Monday, November 23, 2015

Cut Sentences for Low-Level Drug Crimes

Now that Congress is within sight of passing the most significant federal sentencing reforms in a generation, it’s worth taking a closer look at where the legislation falls short.
 
The main driver of the federal prison population is, by far, the dramatic increase in the time people spend behind bars — specifically, those convicted of drug offenses, who account for nearly half of the nation’s 199,000 federal inmates. From 1988 to 2012, the average time served for drug crimes more than doubled in length, according to a new report by the Pew Charitable Trusts. That increase in the length of drug sentences comes at a great expense: an estimated $1.5 billion each year, based on how much it costs to keep a federal inmate behind bars.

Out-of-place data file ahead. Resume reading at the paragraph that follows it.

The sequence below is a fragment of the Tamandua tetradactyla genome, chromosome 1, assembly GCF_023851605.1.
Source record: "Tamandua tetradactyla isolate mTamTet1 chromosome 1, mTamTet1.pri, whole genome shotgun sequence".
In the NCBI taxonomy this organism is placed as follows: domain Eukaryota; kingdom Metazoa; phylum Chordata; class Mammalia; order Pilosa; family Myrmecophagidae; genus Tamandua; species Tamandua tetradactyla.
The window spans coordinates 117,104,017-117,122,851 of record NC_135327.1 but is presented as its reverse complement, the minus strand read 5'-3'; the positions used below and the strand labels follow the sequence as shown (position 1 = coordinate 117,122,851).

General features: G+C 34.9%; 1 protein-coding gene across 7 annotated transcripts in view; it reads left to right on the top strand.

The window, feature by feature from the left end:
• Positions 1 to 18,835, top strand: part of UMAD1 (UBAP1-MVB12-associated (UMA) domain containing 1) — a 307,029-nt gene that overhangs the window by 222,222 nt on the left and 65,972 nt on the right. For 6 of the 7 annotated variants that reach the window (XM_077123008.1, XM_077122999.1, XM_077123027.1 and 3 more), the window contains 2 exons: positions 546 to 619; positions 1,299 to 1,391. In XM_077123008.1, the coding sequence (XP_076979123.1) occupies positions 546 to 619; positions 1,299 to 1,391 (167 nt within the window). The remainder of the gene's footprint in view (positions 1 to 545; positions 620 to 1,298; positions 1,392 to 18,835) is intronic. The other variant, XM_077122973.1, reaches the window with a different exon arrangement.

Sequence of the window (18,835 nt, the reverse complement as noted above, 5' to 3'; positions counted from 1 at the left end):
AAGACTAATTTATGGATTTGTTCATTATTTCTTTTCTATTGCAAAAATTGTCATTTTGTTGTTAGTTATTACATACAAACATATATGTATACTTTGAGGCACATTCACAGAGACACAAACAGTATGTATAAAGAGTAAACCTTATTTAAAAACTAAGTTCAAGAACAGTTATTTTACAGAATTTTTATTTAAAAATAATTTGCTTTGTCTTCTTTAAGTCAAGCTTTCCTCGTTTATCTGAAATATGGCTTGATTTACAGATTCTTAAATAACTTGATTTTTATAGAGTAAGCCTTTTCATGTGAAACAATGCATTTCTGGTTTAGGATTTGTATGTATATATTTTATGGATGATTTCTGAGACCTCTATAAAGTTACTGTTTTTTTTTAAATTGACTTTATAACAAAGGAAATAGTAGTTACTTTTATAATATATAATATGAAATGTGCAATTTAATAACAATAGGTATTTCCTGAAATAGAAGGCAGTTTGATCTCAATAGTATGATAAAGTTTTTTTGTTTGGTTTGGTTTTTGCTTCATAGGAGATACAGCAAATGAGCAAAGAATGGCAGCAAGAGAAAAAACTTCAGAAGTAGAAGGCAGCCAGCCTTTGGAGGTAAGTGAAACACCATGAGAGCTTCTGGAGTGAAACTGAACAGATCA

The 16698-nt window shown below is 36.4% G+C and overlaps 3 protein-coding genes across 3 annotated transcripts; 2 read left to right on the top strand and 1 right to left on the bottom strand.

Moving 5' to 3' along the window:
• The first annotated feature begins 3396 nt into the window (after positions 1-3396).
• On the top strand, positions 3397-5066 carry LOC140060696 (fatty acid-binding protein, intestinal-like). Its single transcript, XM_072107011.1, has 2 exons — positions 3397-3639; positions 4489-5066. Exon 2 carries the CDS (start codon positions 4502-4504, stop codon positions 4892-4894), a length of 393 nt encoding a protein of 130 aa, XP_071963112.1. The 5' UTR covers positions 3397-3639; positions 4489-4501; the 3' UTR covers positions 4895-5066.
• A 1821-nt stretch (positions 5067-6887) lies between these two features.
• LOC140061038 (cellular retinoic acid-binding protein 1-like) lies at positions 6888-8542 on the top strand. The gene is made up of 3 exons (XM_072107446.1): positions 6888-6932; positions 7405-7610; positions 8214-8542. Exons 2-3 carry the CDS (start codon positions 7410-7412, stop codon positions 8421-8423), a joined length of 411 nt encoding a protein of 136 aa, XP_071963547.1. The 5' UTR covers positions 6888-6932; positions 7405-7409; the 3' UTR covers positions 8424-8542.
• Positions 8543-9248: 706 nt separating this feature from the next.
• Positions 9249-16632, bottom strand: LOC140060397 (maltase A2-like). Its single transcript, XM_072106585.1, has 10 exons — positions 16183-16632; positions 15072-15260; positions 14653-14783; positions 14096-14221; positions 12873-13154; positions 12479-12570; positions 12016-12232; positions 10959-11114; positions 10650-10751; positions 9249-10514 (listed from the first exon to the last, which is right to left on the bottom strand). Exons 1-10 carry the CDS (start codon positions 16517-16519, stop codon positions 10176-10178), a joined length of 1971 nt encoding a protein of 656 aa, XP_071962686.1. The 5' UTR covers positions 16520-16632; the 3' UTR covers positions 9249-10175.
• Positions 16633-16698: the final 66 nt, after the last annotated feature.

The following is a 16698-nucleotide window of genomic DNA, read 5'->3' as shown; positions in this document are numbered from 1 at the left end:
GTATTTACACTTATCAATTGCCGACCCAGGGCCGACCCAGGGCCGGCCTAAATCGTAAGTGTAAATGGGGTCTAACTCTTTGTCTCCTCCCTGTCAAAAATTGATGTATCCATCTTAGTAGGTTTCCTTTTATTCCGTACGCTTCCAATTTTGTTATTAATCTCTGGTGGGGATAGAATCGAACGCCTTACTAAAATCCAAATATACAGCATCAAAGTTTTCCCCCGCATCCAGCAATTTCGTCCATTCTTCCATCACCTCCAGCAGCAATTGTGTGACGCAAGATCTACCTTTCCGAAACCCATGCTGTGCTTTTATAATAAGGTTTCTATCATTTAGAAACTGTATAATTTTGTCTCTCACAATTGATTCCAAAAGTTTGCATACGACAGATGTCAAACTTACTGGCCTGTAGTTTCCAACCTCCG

More:  http://www.nytimes.com/2015/11/23/opinion/cut-sentences-for-low-level-drug-crimes.html
 
 

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